Journey of the Barong Tagalog, Addendum Part 18.11: Un Indio Pescador by Damián Domingo
According to author Nick Joaquin in his book Nineteenth Century Manila: the World of Damián Domingo (1990), the wife did the farming, and the husband handled the hunting and fishing in the pre-Hispanic native Filipino family.
Filipino men were natural fishermen from living by the water, and the fishing tools and techniques they developed prior to colonial times were passed on to multiple generations and continued to be used during the Spanish colonial period.
Fishing tools and techniques varied by the region, and they ranged from spearing fish, various fish traps and nets, hooks, using bare hands, baits and poisons.
The Damián Domingo painting here is titled Un Indio Pescador [A Native Fisherman]. This piece is included in Domingo’s Baboom collection of tipos del pais (types of the country, native dress) paintings, No. 3 (1833). Our description of Domingo and the Baboom collection is in our previous installment 18.1.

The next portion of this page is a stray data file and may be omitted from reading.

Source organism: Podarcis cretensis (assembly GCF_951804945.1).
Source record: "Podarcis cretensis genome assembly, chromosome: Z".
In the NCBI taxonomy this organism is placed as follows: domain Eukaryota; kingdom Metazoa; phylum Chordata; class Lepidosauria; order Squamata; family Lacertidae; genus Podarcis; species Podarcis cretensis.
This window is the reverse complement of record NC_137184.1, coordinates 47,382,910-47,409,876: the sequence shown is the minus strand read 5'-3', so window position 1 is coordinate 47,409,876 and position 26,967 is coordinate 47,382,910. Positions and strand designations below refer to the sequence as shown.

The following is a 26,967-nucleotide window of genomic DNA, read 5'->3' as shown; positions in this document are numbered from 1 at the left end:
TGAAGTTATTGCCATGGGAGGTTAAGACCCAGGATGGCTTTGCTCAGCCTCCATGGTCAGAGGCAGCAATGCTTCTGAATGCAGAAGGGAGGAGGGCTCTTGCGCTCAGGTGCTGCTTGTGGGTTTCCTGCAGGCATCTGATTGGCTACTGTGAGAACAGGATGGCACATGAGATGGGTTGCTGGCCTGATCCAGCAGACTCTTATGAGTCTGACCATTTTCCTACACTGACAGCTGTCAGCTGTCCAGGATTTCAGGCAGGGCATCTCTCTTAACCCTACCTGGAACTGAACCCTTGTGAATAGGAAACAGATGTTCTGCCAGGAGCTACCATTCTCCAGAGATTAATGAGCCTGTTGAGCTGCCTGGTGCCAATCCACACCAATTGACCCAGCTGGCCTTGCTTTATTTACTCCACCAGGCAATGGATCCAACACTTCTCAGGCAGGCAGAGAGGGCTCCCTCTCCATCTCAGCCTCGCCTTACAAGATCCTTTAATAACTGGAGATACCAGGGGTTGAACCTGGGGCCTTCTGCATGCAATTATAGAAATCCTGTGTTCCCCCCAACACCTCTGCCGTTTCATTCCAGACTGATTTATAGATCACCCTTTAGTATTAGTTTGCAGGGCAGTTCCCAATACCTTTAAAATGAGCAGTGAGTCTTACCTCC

The subject stands carrying his net over his right shoulder. The net has some small fish in it, and the net is balanced by a wooden container hanging by a string to the net’s handle. The container may contain bait.
The fisherman wears a red Barong Tagalog suitable for work and likely made of durable and breathable material, like cotton, linen, ramie, or abaca. The sleeves on the barong are rolled for comfort and movement.
He wears matching red wide leg knickers or a patyadong (native wrap skirt), also for comfort and air flow while working in the tropical climate. On his head, he wears a straw salakot (wide brimmed native hat) to protect his head from the sun and rain, and this is over a plaid putong (native head wrap).